justmercy

The focal point of the story “Just Mercy” is Walter McMillian, played by Jamie Foxx, right, a man placed on death row before his trial.

“Just Mercy,” set in the deep South portrays Bryan Stevenson (Michael B. Jordan), a young Black and newly graduated Harvard lawyer who fights for the civil rights of innocent men on death row and the injustices of racism. The focal point of the story is Walter McMillian (Jamie Foxx), a man placed on death row before his trial.

With inconsistent testimonies and seemingly ridiculous facts that would obviously release him, Stevenson finds that corruption and prejudices far outweigh common sense and decency. “Just Mercy” is a gripping and oftentimes chillingly, eye opening thriller with sublime performances regarding the legal and penal systems.

The film is based upon attorney Stevenson’s book of the same name which delves deeply into many men’s death row stories. While the film doesn’t have the time to explore each and every character, it does an extraordinary job of finding the right ones to tell and to give the viewer the emotional glimpse into several men’s lives, primarily McMillian’s.

Rarely does a film live up to a book, but in this case, co-writers Andrew Lanham and Destin Daniel Cretton, who also directs the film, hit the right note in each and every scene.

We meet Stevenson as a new lawyer, wet behind the ears, attempting to pave a new path for justice. He starts the Equal Justice Initiative, much to the chagrin of the racially-biased Georgian residents. Stevenson, raised in a place where he didn’t experience the types of blatant and abusive racism with which his clients were well-versed, demonstrates a keen connection with others, allowing him to better understand the situation and intellectually respond appropriately.

It is this refined and controlled aspect of his personality that allows him to succeed.

McMillian and his case forever changes Stevenson’s perception of the legal system, as we witness his underlying frustration. However, he never allows it to influence his reactions, understanding the greater good comes from doing so. (If we could all be so controlled, the world would be a peaceful place.)

The years go by, and the evidence seems overwhelming regarding McMillian’s innocence, but there is much more to the story that initially meets the eye. Political corruption at the core, we find that not only is the area steeped in racism, but also class discrimination.

Ralph Myers (Tim Blake Nelson), a victim in his own right, creates McMillian’s nightmare, but his reasons, while not valid, they are comprehensible.

The story itself is riveting, but it’s the characters that bring the story about the death penalty to life. Foxx gives us a performance that is both authentic and true, allowing all of us, no matter our race or gender, to walk with his character and better understand McMillian’s life and situation.

Initially guarded, and understandably so, Foxx portrays McMillian as a hopeless yet still kind man, showing compassion for his fellow inmates — a rock upon which they all lean. We also learn about Anthony Ray Hinton’s (O’Shea Jackson Jr.) background and Herbert Richardson’s (Rob Morgan) horrific day of execution, a performance that takes your breath away, breaks your heart, and allows you to see what it means to be on death row.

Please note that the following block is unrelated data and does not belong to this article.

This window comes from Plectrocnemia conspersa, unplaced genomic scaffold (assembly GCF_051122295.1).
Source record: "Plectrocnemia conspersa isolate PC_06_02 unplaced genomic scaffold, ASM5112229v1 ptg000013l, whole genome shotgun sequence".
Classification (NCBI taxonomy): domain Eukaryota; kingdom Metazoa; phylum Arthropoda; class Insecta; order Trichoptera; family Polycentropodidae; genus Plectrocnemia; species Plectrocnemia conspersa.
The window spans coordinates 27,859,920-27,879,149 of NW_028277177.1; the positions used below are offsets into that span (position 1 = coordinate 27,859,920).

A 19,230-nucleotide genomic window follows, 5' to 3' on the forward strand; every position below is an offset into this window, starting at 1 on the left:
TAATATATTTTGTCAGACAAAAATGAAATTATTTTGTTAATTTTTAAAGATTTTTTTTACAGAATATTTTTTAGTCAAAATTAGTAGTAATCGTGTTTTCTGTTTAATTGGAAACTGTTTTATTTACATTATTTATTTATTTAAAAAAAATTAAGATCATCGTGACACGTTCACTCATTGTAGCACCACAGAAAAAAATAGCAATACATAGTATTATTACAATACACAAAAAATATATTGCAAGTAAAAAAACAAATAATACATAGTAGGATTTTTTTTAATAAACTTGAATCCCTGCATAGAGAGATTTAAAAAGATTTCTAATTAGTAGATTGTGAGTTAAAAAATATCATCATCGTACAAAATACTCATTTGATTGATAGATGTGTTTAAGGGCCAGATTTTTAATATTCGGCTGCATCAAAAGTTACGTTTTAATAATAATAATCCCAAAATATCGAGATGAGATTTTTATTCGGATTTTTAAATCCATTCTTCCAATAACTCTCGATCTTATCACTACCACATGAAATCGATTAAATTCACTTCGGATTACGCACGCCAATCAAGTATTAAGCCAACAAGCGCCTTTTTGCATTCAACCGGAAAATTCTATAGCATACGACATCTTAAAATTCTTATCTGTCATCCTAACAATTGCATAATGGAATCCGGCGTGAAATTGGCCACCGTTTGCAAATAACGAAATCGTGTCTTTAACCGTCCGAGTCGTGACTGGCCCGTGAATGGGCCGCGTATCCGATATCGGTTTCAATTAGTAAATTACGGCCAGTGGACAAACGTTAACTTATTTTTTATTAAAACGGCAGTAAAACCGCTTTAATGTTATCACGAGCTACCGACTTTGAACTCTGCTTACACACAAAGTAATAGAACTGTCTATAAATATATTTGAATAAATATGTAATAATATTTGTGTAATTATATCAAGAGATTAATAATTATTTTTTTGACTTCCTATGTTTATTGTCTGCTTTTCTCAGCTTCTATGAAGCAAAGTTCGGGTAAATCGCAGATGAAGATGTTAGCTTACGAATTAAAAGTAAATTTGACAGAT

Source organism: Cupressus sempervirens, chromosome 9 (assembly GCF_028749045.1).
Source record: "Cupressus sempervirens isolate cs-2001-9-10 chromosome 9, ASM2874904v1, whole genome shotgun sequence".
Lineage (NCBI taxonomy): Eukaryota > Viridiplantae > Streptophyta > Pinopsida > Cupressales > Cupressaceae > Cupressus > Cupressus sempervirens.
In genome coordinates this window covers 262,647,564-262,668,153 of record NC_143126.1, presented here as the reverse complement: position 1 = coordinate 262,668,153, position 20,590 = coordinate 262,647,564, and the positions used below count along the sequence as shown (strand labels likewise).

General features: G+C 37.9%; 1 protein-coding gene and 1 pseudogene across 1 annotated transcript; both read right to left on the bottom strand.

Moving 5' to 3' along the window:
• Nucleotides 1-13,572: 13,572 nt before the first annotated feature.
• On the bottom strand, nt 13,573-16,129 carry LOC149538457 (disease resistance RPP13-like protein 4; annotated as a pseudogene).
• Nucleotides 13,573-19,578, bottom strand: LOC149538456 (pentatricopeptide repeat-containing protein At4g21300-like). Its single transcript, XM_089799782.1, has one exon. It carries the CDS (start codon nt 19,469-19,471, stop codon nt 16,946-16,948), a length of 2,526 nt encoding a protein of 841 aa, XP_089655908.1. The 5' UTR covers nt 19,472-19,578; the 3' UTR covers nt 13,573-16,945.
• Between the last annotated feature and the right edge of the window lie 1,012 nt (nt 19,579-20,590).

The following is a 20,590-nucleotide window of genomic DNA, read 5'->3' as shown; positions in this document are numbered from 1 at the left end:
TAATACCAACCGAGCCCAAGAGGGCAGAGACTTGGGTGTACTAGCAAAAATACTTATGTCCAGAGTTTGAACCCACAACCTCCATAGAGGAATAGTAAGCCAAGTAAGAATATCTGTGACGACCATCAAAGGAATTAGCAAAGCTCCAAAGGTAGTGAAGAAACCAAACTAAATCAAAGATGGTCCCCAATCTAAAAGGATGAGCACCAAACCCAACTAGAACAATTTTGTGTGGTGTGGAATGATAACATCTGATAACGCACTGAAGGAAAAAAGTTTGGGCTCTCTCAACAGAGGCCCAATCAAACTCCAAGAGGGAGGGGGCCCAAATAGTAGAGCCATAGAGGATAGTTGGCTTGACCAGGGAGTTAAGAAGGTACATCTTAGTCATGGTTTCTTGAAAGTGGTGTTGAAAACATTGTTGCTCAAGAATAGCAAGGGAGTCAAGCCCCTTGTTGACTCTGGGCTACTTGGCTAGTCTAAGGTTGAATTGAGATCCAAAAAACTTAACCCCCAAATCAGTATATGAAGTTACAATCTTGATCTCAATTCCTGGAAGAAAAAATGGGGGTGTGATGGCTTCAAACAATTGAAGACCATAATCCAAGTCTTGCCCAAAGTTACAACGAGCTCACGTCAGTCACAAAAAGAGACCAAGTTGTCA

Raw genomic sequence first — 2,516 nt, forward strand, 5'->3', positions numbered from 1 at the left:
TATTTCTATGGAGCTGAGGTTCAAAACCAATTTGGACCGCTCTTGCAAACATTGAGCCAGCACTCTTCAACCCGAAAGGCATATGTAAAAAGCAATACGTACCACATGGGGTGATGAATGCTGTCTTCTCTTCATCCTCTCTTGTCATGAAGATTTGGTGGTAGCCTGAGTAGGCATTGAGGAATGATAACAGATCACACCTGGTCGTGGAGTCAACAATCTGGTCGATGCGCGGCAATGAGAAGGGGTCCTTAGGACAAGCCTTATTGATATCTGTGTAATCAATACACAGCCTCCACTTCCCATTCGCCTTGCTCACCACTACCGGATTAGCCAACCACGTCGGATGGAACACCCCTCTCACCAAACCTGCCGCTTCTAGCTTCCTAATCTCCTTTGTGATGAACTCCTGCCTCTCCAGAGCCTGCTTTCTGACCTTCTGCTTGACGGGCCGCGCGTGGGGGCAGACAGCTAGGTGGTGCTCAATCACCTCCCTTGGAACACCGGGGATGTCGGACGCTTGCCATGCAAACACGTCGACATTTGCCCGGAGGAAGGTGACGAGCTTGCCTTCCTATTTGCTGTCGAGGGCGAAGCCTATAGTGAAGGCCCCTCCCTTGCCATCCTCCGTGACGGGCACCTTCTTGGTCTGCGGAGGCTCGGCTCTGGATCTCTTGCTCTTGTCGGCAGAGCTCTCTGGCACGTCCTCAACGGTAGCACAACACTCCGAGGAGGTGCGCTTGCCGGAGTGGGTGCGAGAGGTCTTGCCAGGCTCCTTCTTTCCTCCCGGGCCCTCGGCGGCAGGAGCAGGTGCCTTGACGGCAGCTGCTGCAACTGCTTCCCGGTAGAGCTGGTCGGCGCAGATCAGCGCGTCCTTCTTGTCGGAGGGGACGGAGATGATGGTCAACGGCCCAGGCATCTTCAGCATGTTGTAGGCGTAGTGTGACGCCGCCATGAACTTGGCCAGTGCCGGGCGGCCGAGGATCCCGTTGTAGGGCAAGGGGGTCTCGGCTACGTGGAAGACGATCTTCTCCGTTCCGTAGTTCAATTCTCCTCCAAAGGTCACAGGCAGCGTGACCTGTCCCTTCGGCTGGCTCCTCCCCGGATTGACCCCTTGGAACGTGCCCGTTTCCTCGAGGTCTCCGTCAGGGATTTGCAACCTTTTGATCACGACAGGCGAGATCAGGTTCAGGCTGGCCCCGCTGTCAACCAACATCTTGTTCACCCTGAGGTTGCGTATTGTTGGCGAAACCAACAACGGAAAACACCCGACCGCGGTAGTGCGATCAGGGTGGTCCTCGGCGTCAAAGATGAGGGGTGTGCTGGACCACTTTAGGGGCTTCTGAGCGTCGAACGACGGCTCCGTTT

Bringing these ancillary stories to the forefront punctuates the deeper meaning behind the main story and McMillian’s intrinsic strength, his mindset and his resiliency.

Jordan’s quiet, reserved performance is unexpected, yet reportedly quite true to the real life Stevenson. The passion and anger of sometimes uncontrollable situations are just beneath the surface, and we not only recognize these emotions, we feel them ourselves. It’s a disquieting performance that matches the strength of Foxx and together, like many films this year, it is their relationship that pulls you into the story.

“Just Mercy” pays balanced attention to McMillian’s family, all who find their own personalities to relay. From anger and fear to hope and even happiness, we get a sense of family and loyalty amidst the never-ending injustices.

McMillian’s wife isn’t a typical “stand by your man” kind of woman, either. She’s real. Their history is a complicated one, and Karan Kendrick finds that complexity and hones in on the characteristics that make Minnie a genuine and realistically layered person.

Nelson, while his screen time isn’t great, creates his character of Ralph with deft skill. It’s a pivotal role in the story as “Ralph’s” testimony is the key to the entire case.

Initially, we loathe this man, but again, the depth with which the character is developed, we realize he, too, is a victim of not only the system but of the prejudices of the area and people. He’s scarred on the inside and the outside, and Blake transforms himself into this scared man filled with regrets.

“Just Mercy” brings a timely and socially relevant tale to light, letting us inside the walls and the cells of humanity, as it compels us to have compassion and humanity for all. It’s a well-balanced story that begs us to find a connection with others and to be kind … a lesson we can all use on a daily basis.

4 stars

A version of this story appeared in the Friday digital edition of the Daily Journal.

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